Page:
In New York, facing a $9 billion deficit, state legislators put welfare on the chopping block to head off a government shutdown. Lawmakers in New Jersey avert their own shutdown in a ninth-hour budget deal that manages to save $22 million for adults on welfare. Meanwhile, in budget-busting California, welfare recipients keep playing the casinos by withdrawing cash with their state-issued debit cards.
Trillions in welfare spending will drive America to bankruptcy unless Congress puts on the brakes and encourages able-bodied adults to seek work and act responsibly, rather than sink deeper into dependence on government. That’s the message of a new report by two of Heritage’s experts on the U.S. welfare system, Robert Rector and Katherine (Kiki) Bradley.
“Careful policy reforms focused on fiscal restraint, strong work requirements, the promotion of marriage and personal responsibility can transform the federal welfare system,” Rector and Bradley write, “reducing dependence on government and increasing the well-being of families and children.”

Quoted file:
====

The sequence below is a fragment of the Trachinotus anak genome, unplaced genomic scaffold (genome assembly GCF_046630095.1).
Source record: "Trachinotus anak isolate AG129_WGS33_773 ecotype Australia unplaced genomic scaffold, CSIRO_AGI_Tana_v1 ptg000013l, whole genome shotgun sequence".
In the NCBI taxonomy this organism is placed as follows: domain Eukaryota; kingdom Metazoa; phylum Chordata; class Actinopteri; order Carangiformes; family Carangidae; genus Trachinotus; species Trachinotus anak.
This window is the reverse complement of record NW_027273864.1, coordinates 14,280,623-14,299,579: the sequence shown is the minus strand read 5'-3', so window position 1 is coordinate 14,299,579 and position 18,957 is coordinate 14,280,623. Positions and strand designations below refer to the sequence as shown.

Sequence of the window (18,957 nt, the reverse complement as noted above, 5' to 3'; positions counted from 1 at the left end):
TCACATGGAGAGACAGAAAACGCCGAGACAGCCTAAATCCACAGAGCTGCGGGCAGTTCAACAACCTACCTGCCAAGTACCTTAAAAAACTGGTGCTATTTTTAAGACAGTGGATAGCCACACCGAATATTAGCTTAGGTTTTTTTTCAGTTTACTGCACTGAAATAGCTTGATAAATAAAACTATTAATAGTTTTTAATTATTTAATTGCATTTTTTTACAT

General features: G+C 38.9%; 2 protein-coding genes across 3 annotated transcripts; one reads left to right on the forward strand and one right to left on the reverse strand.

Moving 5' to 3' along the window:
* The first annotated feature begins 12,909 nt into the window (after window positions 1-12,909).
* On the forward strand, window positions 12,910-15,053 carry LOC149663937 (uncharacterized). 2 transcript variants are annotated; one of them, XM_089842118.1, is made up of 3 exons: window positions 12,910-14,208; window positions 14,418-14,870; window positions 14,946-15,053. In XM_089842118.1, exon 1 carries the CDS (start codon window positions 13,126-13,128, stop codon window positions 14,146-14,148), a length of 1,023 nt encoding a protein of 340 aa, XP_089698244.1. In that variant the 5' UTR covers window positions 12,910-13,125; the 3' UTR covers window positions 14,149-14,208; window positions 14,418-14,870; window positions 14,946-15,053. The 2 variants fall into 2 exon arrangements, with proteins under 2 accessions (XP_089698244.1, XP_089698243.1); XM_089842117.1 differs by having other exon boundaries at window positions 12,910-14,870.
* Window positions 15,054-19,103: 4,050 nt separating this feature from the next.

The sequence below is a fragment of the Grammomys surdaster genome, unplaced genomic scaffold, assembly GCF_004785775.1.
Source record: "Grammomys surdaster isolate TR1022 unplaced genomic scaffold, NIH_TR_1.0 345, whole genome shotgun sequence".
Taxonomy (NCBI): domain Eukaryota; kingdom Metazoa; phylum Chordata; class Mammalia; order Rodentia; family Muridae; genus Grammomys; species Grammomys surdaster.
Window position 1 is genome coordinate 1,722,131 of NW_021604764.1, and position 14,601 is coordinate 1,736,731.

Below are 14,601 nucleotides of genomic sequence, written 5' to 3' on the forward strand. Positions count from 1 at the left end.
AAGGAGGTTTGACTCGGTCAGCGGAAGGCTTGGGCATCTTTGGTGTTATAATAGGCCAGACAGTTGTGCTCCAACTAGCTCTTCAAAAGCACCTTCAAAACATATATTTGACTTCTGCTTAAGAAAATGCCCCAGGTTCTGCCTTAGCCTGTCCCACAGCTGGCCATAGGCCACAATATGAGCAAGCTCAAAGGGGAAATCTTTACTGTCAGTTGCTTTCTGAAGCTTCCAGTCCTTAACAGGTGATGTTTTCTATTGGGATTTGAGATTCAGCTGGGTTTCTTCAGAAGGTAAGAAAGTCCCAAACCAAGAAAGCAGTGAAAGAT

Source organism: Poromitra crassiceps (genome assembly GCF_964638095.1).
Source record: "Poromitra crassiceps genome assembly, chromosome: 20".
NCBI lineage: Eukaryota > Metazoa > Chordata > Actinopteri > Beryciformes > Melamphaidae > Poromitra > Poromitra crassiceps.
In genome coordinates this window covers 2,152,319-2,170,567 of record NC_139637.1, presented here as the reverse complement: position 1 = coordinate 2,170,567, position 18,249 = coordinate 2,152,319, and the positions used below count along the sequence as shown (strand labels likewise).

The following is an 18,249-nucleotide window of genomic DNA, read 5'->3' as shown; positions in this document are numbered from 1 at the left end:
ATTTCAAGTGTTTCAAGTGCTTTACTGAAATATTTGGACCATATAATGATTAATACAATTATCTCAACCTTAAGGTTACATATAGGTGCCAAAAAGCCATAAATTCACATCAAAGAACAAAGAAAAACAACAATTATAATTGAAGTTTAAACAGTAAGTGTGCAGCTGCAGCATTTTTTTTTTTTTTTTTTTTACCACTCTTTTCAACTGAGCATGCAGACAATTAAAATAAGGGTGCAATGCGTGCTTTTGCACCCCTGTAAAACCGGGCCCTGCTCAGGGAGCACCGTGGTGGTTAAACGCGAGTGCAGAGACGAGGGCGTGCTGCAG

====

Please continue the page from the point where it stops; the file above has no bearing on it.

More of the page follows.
Rector and Bradley contend it’s still possible to restrain the reckless, headlong growth of the welfare state – despite efforts by the Obama administration and liberal lawmakers to undo the welfare reforms of 1996. They lay out principles for new action that, if embraced by President Obama and Congress, would fight poverty far more effectively while assisting and protecting Americans in need.
As matters now stand, Obama plans $10.3 trillion in means-tested welfare spending this decade, about $100,000 for every person in the poorest third of the population. But once the recession ends, the Heritage report states, Congress could save $1.4 trillion over the 10 years simply by rolling back spending to pre-recession levels in the nation’s six dozen welfare programs — and then holding future increases to inflation.
To hear Bradley talk about the need for real reforms of the welfare system, check out her new “Heritage in Focus” audio podcast. Then read the details and see the eye-opening new charts in the Bradley-Rector paper, “Confronting the Unsustainable Growth of Welfare Entitlements: Principles of Reform and the Next Steps.”